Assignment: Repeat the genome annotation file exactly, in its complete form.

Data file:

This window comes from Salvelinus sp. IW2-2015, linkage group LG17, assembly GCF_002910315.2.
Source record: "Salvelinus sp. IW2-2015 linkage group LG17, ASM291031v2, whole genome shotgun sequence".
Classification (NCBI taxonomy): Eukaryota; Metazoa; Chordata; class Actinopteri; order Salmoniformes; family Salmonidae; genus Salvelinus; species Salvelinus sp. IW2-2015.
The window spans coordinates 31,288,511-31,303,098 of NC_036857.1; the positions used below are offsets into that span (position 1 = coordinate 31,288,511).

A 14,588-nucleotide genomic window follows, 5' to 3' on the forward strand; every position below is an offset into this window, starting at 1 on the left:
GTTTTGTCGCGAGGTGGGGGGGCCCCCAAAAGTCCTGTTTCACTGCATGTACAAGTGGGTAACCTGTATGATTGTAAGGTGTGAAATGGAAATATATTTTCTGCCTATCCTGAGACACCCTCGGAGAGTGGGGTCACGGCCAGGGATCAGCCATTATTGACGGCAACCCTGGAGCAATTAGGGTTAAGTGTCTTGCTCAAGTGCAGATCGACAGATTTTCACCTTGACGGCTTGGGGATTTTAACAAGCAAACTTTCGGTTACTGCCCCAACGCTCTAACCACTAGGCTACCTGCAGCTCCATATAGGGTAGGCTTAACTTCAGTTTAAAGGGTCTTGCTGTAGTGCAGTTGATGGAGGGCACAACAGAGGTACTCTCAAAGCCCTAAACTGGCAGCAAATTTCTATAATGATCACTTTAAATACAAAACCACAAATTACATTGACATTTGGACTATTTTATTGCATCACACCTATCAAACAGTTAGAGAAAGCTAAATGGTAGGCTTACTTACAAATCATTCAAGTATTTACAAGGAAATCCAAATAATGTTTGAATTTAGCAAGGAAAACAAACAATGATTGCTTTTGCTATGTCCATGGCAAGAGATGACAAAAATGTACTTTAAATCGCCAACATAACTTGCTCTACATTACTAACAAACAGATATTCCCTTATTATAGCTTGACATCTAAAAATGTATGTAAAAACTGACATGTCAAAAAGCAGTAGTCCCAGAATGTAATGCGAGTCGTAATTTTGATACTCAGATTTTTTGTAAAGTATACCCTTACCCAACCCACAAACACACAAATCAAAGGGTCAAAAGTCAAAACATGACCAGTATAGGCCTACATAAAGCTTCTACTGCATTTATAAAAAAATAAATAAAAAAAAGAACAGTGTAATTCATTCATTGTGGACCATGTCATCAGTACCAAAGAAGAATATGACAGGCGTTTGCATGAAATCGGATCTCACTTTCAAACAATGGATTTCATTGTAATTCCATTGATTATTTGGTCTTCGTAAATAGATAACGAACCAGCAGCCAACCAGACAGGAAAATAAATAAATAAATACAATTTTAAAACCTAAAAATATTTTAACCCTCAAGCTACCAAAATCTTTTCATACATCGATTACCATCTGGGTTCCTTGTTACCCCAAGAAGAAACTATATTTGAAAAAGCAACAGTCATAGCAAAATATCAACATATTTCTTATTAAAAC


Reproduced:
This window comes from Salvelinus sp. IW2-2015, linkage group LG17, assembly GCF_002910315.2.
Source record: "Salvelinus sp. IW2-2015 linkage group LG17, ASM291031v2, whole genome shotgun sequence".
Classification (NCBI taxonomy): Eukaryota; Metazoa; Chordata; class Actinopteri; order Salmoniformes; family Salmonidae; genus Salvelinus; species Salvelinus sp. IW2-2015.
The window spans coordinates 31,288,511-31,303,098 of NC_036857.1; the positions used below are offsets into that span (position 1 = coordinate 31,288,511).

A 14,588-nucleotide genomic window follows, 5' to 3' on the forward strand; every position below is an offset into this window, starting at 1 on the left:
GTTTTGTCGCGAGGTGGGGGGGCCCCCAAAAGTCCTGTTTCACTGCATGTACAAGTGGGTAACCTGTATGATTGTAAGGTGTGAAATGGAAATATATTTTCTGCCTATCCTGAGACACCCTCGGAGAGTGGGGTCACGGCCAGGGATCAGCCATTATTGACGGCAACCCTGGAGCAATTAGGGTTAAGTGTCTTGCTCAAGTGCAGATCGACAGATTTTCACCTTGACGGCTTGGGGATTTTAACAAGCAAACTTTCGGTTACTGCCCCAACGCTCTAACCACTAGGCTACCTGCAGCTCCATATAGGGTAGGCTTAACTTCAGTTTAAAGGGTCTTGCTGTAGTGCAGTTGATGGAGGGCACAACAGAGGTACTCTCAAAGCCCTAAACTGGCAGCAAATTTCTATAATGATCACTTTAAATACAAAACCACAAATTACATTGACATTTGGACTATTTTATTGCATCACACCTATCAAACAGTTAGAGAAAGCTAAATGGTAGGCTTACTTACAAATCATTCAAGTATTTACAAGGAAATCCAAATAATGTTTGAATTTAGCAAGGAAAACAAACAATGATTGCTTTTGCTATGTCCATGGCAAGAGATGACAAAAATGTACTTTAAATCGCCAACATAACTTGCTCTACATTACTAACAAACAGATATTCCCTTATTATAGCTTGACATCTAAAAATGTATGTAAAAACTGACATGTCAAAAAGCAGTAGTCCCAGAATGTAATGCGAGTCGTAATTTTGATACTCAGATTTTTTGTAAAGTATACCCTTACCCAACCCACAAACACACAAATCAAAGGGTCAAAAGTCAAAACATGACCAGTATAGGCCTACATAAAGCTTCTACTGCATTTATAAAAAAATAAATAAAAAAAAGAACAGTGTAATTCATTCATTGTGGACCATGTCATCAGTACCAAAGAAGAATATGACAGGCGTTTGCATGAAATCGGATCTCACTTTCAAACAATGGATTTCATTGTAATTCCATTGATTATTTGGTCTTCGTAAATAGATAACGAACCAGCAGCCAACCAGACAGGAAAATAAATAAATAAATACAATTTTAAAACCTAAAAATATTTTAACCCTCAAGCTACCAAAATCTTTTCATACATCGATTACCATCTGGGTTCCTTGTTACCCCAAGAAGAAACTATATTTGAAAAAGCAACAGTCATAGCAAAATATCAACATATTTCTTATTAAAAC